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Last edited 05 Mar 2015
Parol evidence rule in construction contracts
Where it is clear that the parties intended the whole of their agreement to be set out in one document or a series of documents, the operation of the parol evidence rule will prevent the parties from relying on extrinsic evidence to try and amend the terms of their agreement. For example, evidence of negotiations that took place prior to the conclusion of the contract will not be admissible.
The parol evidence rule applies both to oral evidence and to documentary evidence, for example letters and minutes of meetings. It is not an absolute rule however and there are exceptions as the courts adopt a commonsense approach to the question of interpretation of contracts. In particular, if there is some uncertainty or ambiguity as to the intentions of the parties then the courts are prepared to look at what has been described as the matrix of a contract, that is to say the surrounding circumstances, background and commercial purpose of the agreement (see Prenn v Simmonds).
A statement of the 'modern approach' to formation of contract and construing the contractual terms was made by Lord Hoffman in the case of Investors Compensation Scheme Ltd v West Bromwich Building Society.
Lord Hoffman stated five principles:
- ‘Interpretation is the ascertainment of the meaning which the document would convey to a reasonable person having all the background knowledge which would reasonably have been available to the parties in the situation which they were at the time of the contract.
- The background is the "matrix of fact" but this phrase is, if anything, an understated description of what the background may include. Subject to the requirement that it should have been reasonably available to the parties and to the exception to be mentioned next, it includes absolutely anything which would have affected the way in which the language of the document would have been understood by a reasonable man ...
- The law excludes from the admissible background the previous negotiations of the parties and their declarations of subjective intent ...
- The meaning which a document (or any other utterance) would convey to a reasonable man is not the same thing as the meaning of its words. The meaning of words is a matter of dictionaries and grammars; the meaning of the document is what the parties using those words against the relevant background would reasonably have been understood to mean. The background may not merely enable the reasonable man to choose between the possible meaning of words which are ambiguous but even (as occasionally happens in ordinary life) to conclude that the parties must, for whatever reason, have used the wrong words or syntax ...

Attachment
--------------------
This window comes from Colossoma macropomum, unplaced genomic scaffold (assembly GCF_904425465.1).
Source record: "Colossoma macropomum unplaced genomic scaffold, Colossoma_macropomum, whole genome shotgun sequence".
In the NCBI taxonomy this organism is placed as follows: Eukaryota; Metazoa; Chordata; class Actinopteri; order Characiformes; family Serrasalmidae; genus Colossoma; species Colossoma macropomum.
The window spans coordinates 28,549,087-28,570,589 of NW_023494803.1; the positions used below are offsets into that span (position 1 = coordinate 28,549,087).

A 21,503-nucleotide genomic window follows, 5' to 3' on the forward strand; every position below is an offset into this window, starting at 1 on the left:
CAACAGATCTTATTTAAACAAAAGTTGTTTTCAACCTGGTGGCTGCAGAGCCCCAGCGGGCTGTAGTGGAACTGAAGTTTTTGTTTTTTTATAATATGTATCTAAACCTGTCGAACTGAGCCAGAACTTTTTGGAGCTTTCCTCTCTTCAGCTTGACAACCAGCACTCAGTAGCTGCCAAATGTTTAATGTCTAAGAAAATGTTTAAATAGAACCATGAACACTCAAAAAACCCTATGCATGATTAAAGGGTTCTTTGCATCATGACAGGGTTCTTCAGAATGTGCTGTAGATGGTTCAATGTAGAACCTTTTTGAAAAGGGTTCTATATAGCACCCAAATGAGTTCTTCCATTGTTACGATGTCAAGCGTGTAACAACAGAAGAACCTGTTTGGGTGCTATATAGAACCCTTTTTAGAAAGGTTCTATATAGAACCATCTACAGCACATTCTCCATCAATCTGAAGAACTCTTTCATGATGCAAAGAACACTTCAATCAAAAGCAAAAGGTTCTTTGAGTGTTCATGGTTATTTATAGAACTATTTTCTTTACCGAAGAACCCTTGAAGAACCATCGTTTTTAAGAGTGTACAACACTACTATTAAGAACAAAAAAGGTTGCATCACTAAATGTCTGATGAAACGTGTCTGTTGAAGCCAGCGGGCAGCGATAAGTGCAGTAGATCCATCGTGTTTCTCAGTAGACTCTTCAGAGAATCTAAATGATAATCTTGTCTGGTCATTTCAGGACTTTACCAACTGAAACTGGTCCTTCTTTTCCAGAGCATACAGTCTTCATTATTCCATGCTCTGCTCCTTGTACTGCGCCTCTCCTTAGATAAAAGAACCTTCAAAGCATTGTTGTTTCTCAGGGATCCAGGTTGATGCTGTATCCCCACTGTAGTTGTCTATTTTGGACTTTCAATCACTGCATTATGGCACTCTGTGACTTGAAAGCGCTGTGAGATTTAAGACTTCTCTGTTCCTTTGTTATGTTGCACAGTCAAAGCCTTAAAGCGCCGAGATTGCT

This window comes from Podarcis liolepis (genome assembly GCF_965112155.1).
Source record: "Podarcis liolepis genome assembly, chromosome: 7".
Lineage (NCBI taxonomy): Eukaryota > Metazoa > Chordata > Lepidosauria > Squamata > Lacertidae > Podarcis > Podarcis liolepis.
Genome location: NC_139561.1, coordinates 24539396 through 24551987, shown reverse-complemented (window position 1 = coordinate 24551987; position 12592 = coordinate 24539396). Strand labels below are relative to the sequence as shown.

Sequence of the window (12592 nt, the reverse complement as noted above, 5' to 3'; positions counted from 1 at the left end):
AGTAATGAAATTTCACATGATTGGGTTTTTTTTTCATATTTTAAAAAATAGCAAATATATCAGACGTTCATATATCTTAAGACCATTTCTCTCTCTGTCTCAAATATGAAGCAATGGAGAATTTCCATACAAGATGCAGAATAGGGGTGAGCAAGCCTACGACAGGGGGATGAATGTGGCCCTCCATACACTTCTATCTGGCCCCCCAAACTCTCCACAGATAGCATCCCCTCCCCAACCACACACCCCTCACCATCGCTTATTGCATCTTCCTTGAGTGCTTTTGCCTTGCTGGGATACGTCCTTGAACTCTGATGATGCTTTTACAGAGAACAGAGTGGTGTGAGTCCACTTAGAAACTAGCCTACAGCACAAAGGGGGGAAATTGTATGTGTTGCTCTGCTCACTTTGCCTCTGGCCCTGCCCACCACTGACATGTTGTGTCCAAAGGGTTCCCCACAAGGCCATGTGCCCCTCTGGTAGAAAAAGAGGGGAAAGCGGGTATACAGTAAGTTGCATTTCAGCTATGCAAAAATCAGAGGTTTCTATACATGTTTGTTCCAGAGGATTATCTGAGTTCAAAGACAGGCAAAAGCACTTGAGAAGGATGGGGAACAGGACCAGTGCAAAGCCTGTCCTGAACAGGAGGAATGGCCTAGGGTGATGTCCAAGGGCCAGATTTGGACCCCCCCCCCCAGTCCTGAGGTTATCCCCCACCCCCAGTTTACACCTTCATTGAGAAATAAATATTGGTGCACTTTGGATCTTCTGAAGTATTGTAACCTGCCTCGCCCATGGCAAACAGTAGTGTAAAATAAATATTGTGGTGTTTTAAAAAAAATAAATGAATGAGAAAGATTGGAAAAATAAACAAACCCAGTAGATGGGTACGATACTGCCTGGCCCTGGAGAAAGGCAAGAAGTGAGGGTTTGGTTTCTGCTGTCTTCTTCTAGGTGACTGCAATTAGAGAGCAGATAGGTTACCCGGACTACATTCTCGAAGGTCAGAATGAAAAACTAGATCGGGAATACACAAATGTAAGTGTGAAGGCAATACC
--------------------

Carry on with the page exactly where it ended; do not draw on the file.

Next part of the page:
- The "rule" that words should be given their "natural and ordinary meaning" reflects the commonsense proposition that we do not easily accept other people have made linguistic mistakes, particularly in formal documents. On the other hand, if one would nevertheless conclude from the background that something must have gone wrong with the language, the law does not require judges to attribute to the parties an intention which they plainly could not have had’
On the facts of the Investors case the House of Lords held (Lord Lloyd dissenting) that the words in a document stating that 'Any claim (whether sounding in rescission for undue influence or otherwise)’ was intended by the parties to mean 'Any claim sounding in rescission (whether for undue influence or otherwise)', i.e. a much more restrictive construction of the word 'claim'. In Cargill International SA v Bangladesh Sugar & Foods Industries Corp, the court considered that in general they should look to the intention of the parties rather than the strict letter of the contract's stipulations, and in interpreting their intention, the courts look at the factual matrix of the contract:
‘…modern principles of construction require the court to have regard to the commercial background to the context of the contract and the circumstances of the parties and to consider whether against that background and within that context to give the words a particular or restricted meaning would lead to an apparently unreasonable and unfair result.’
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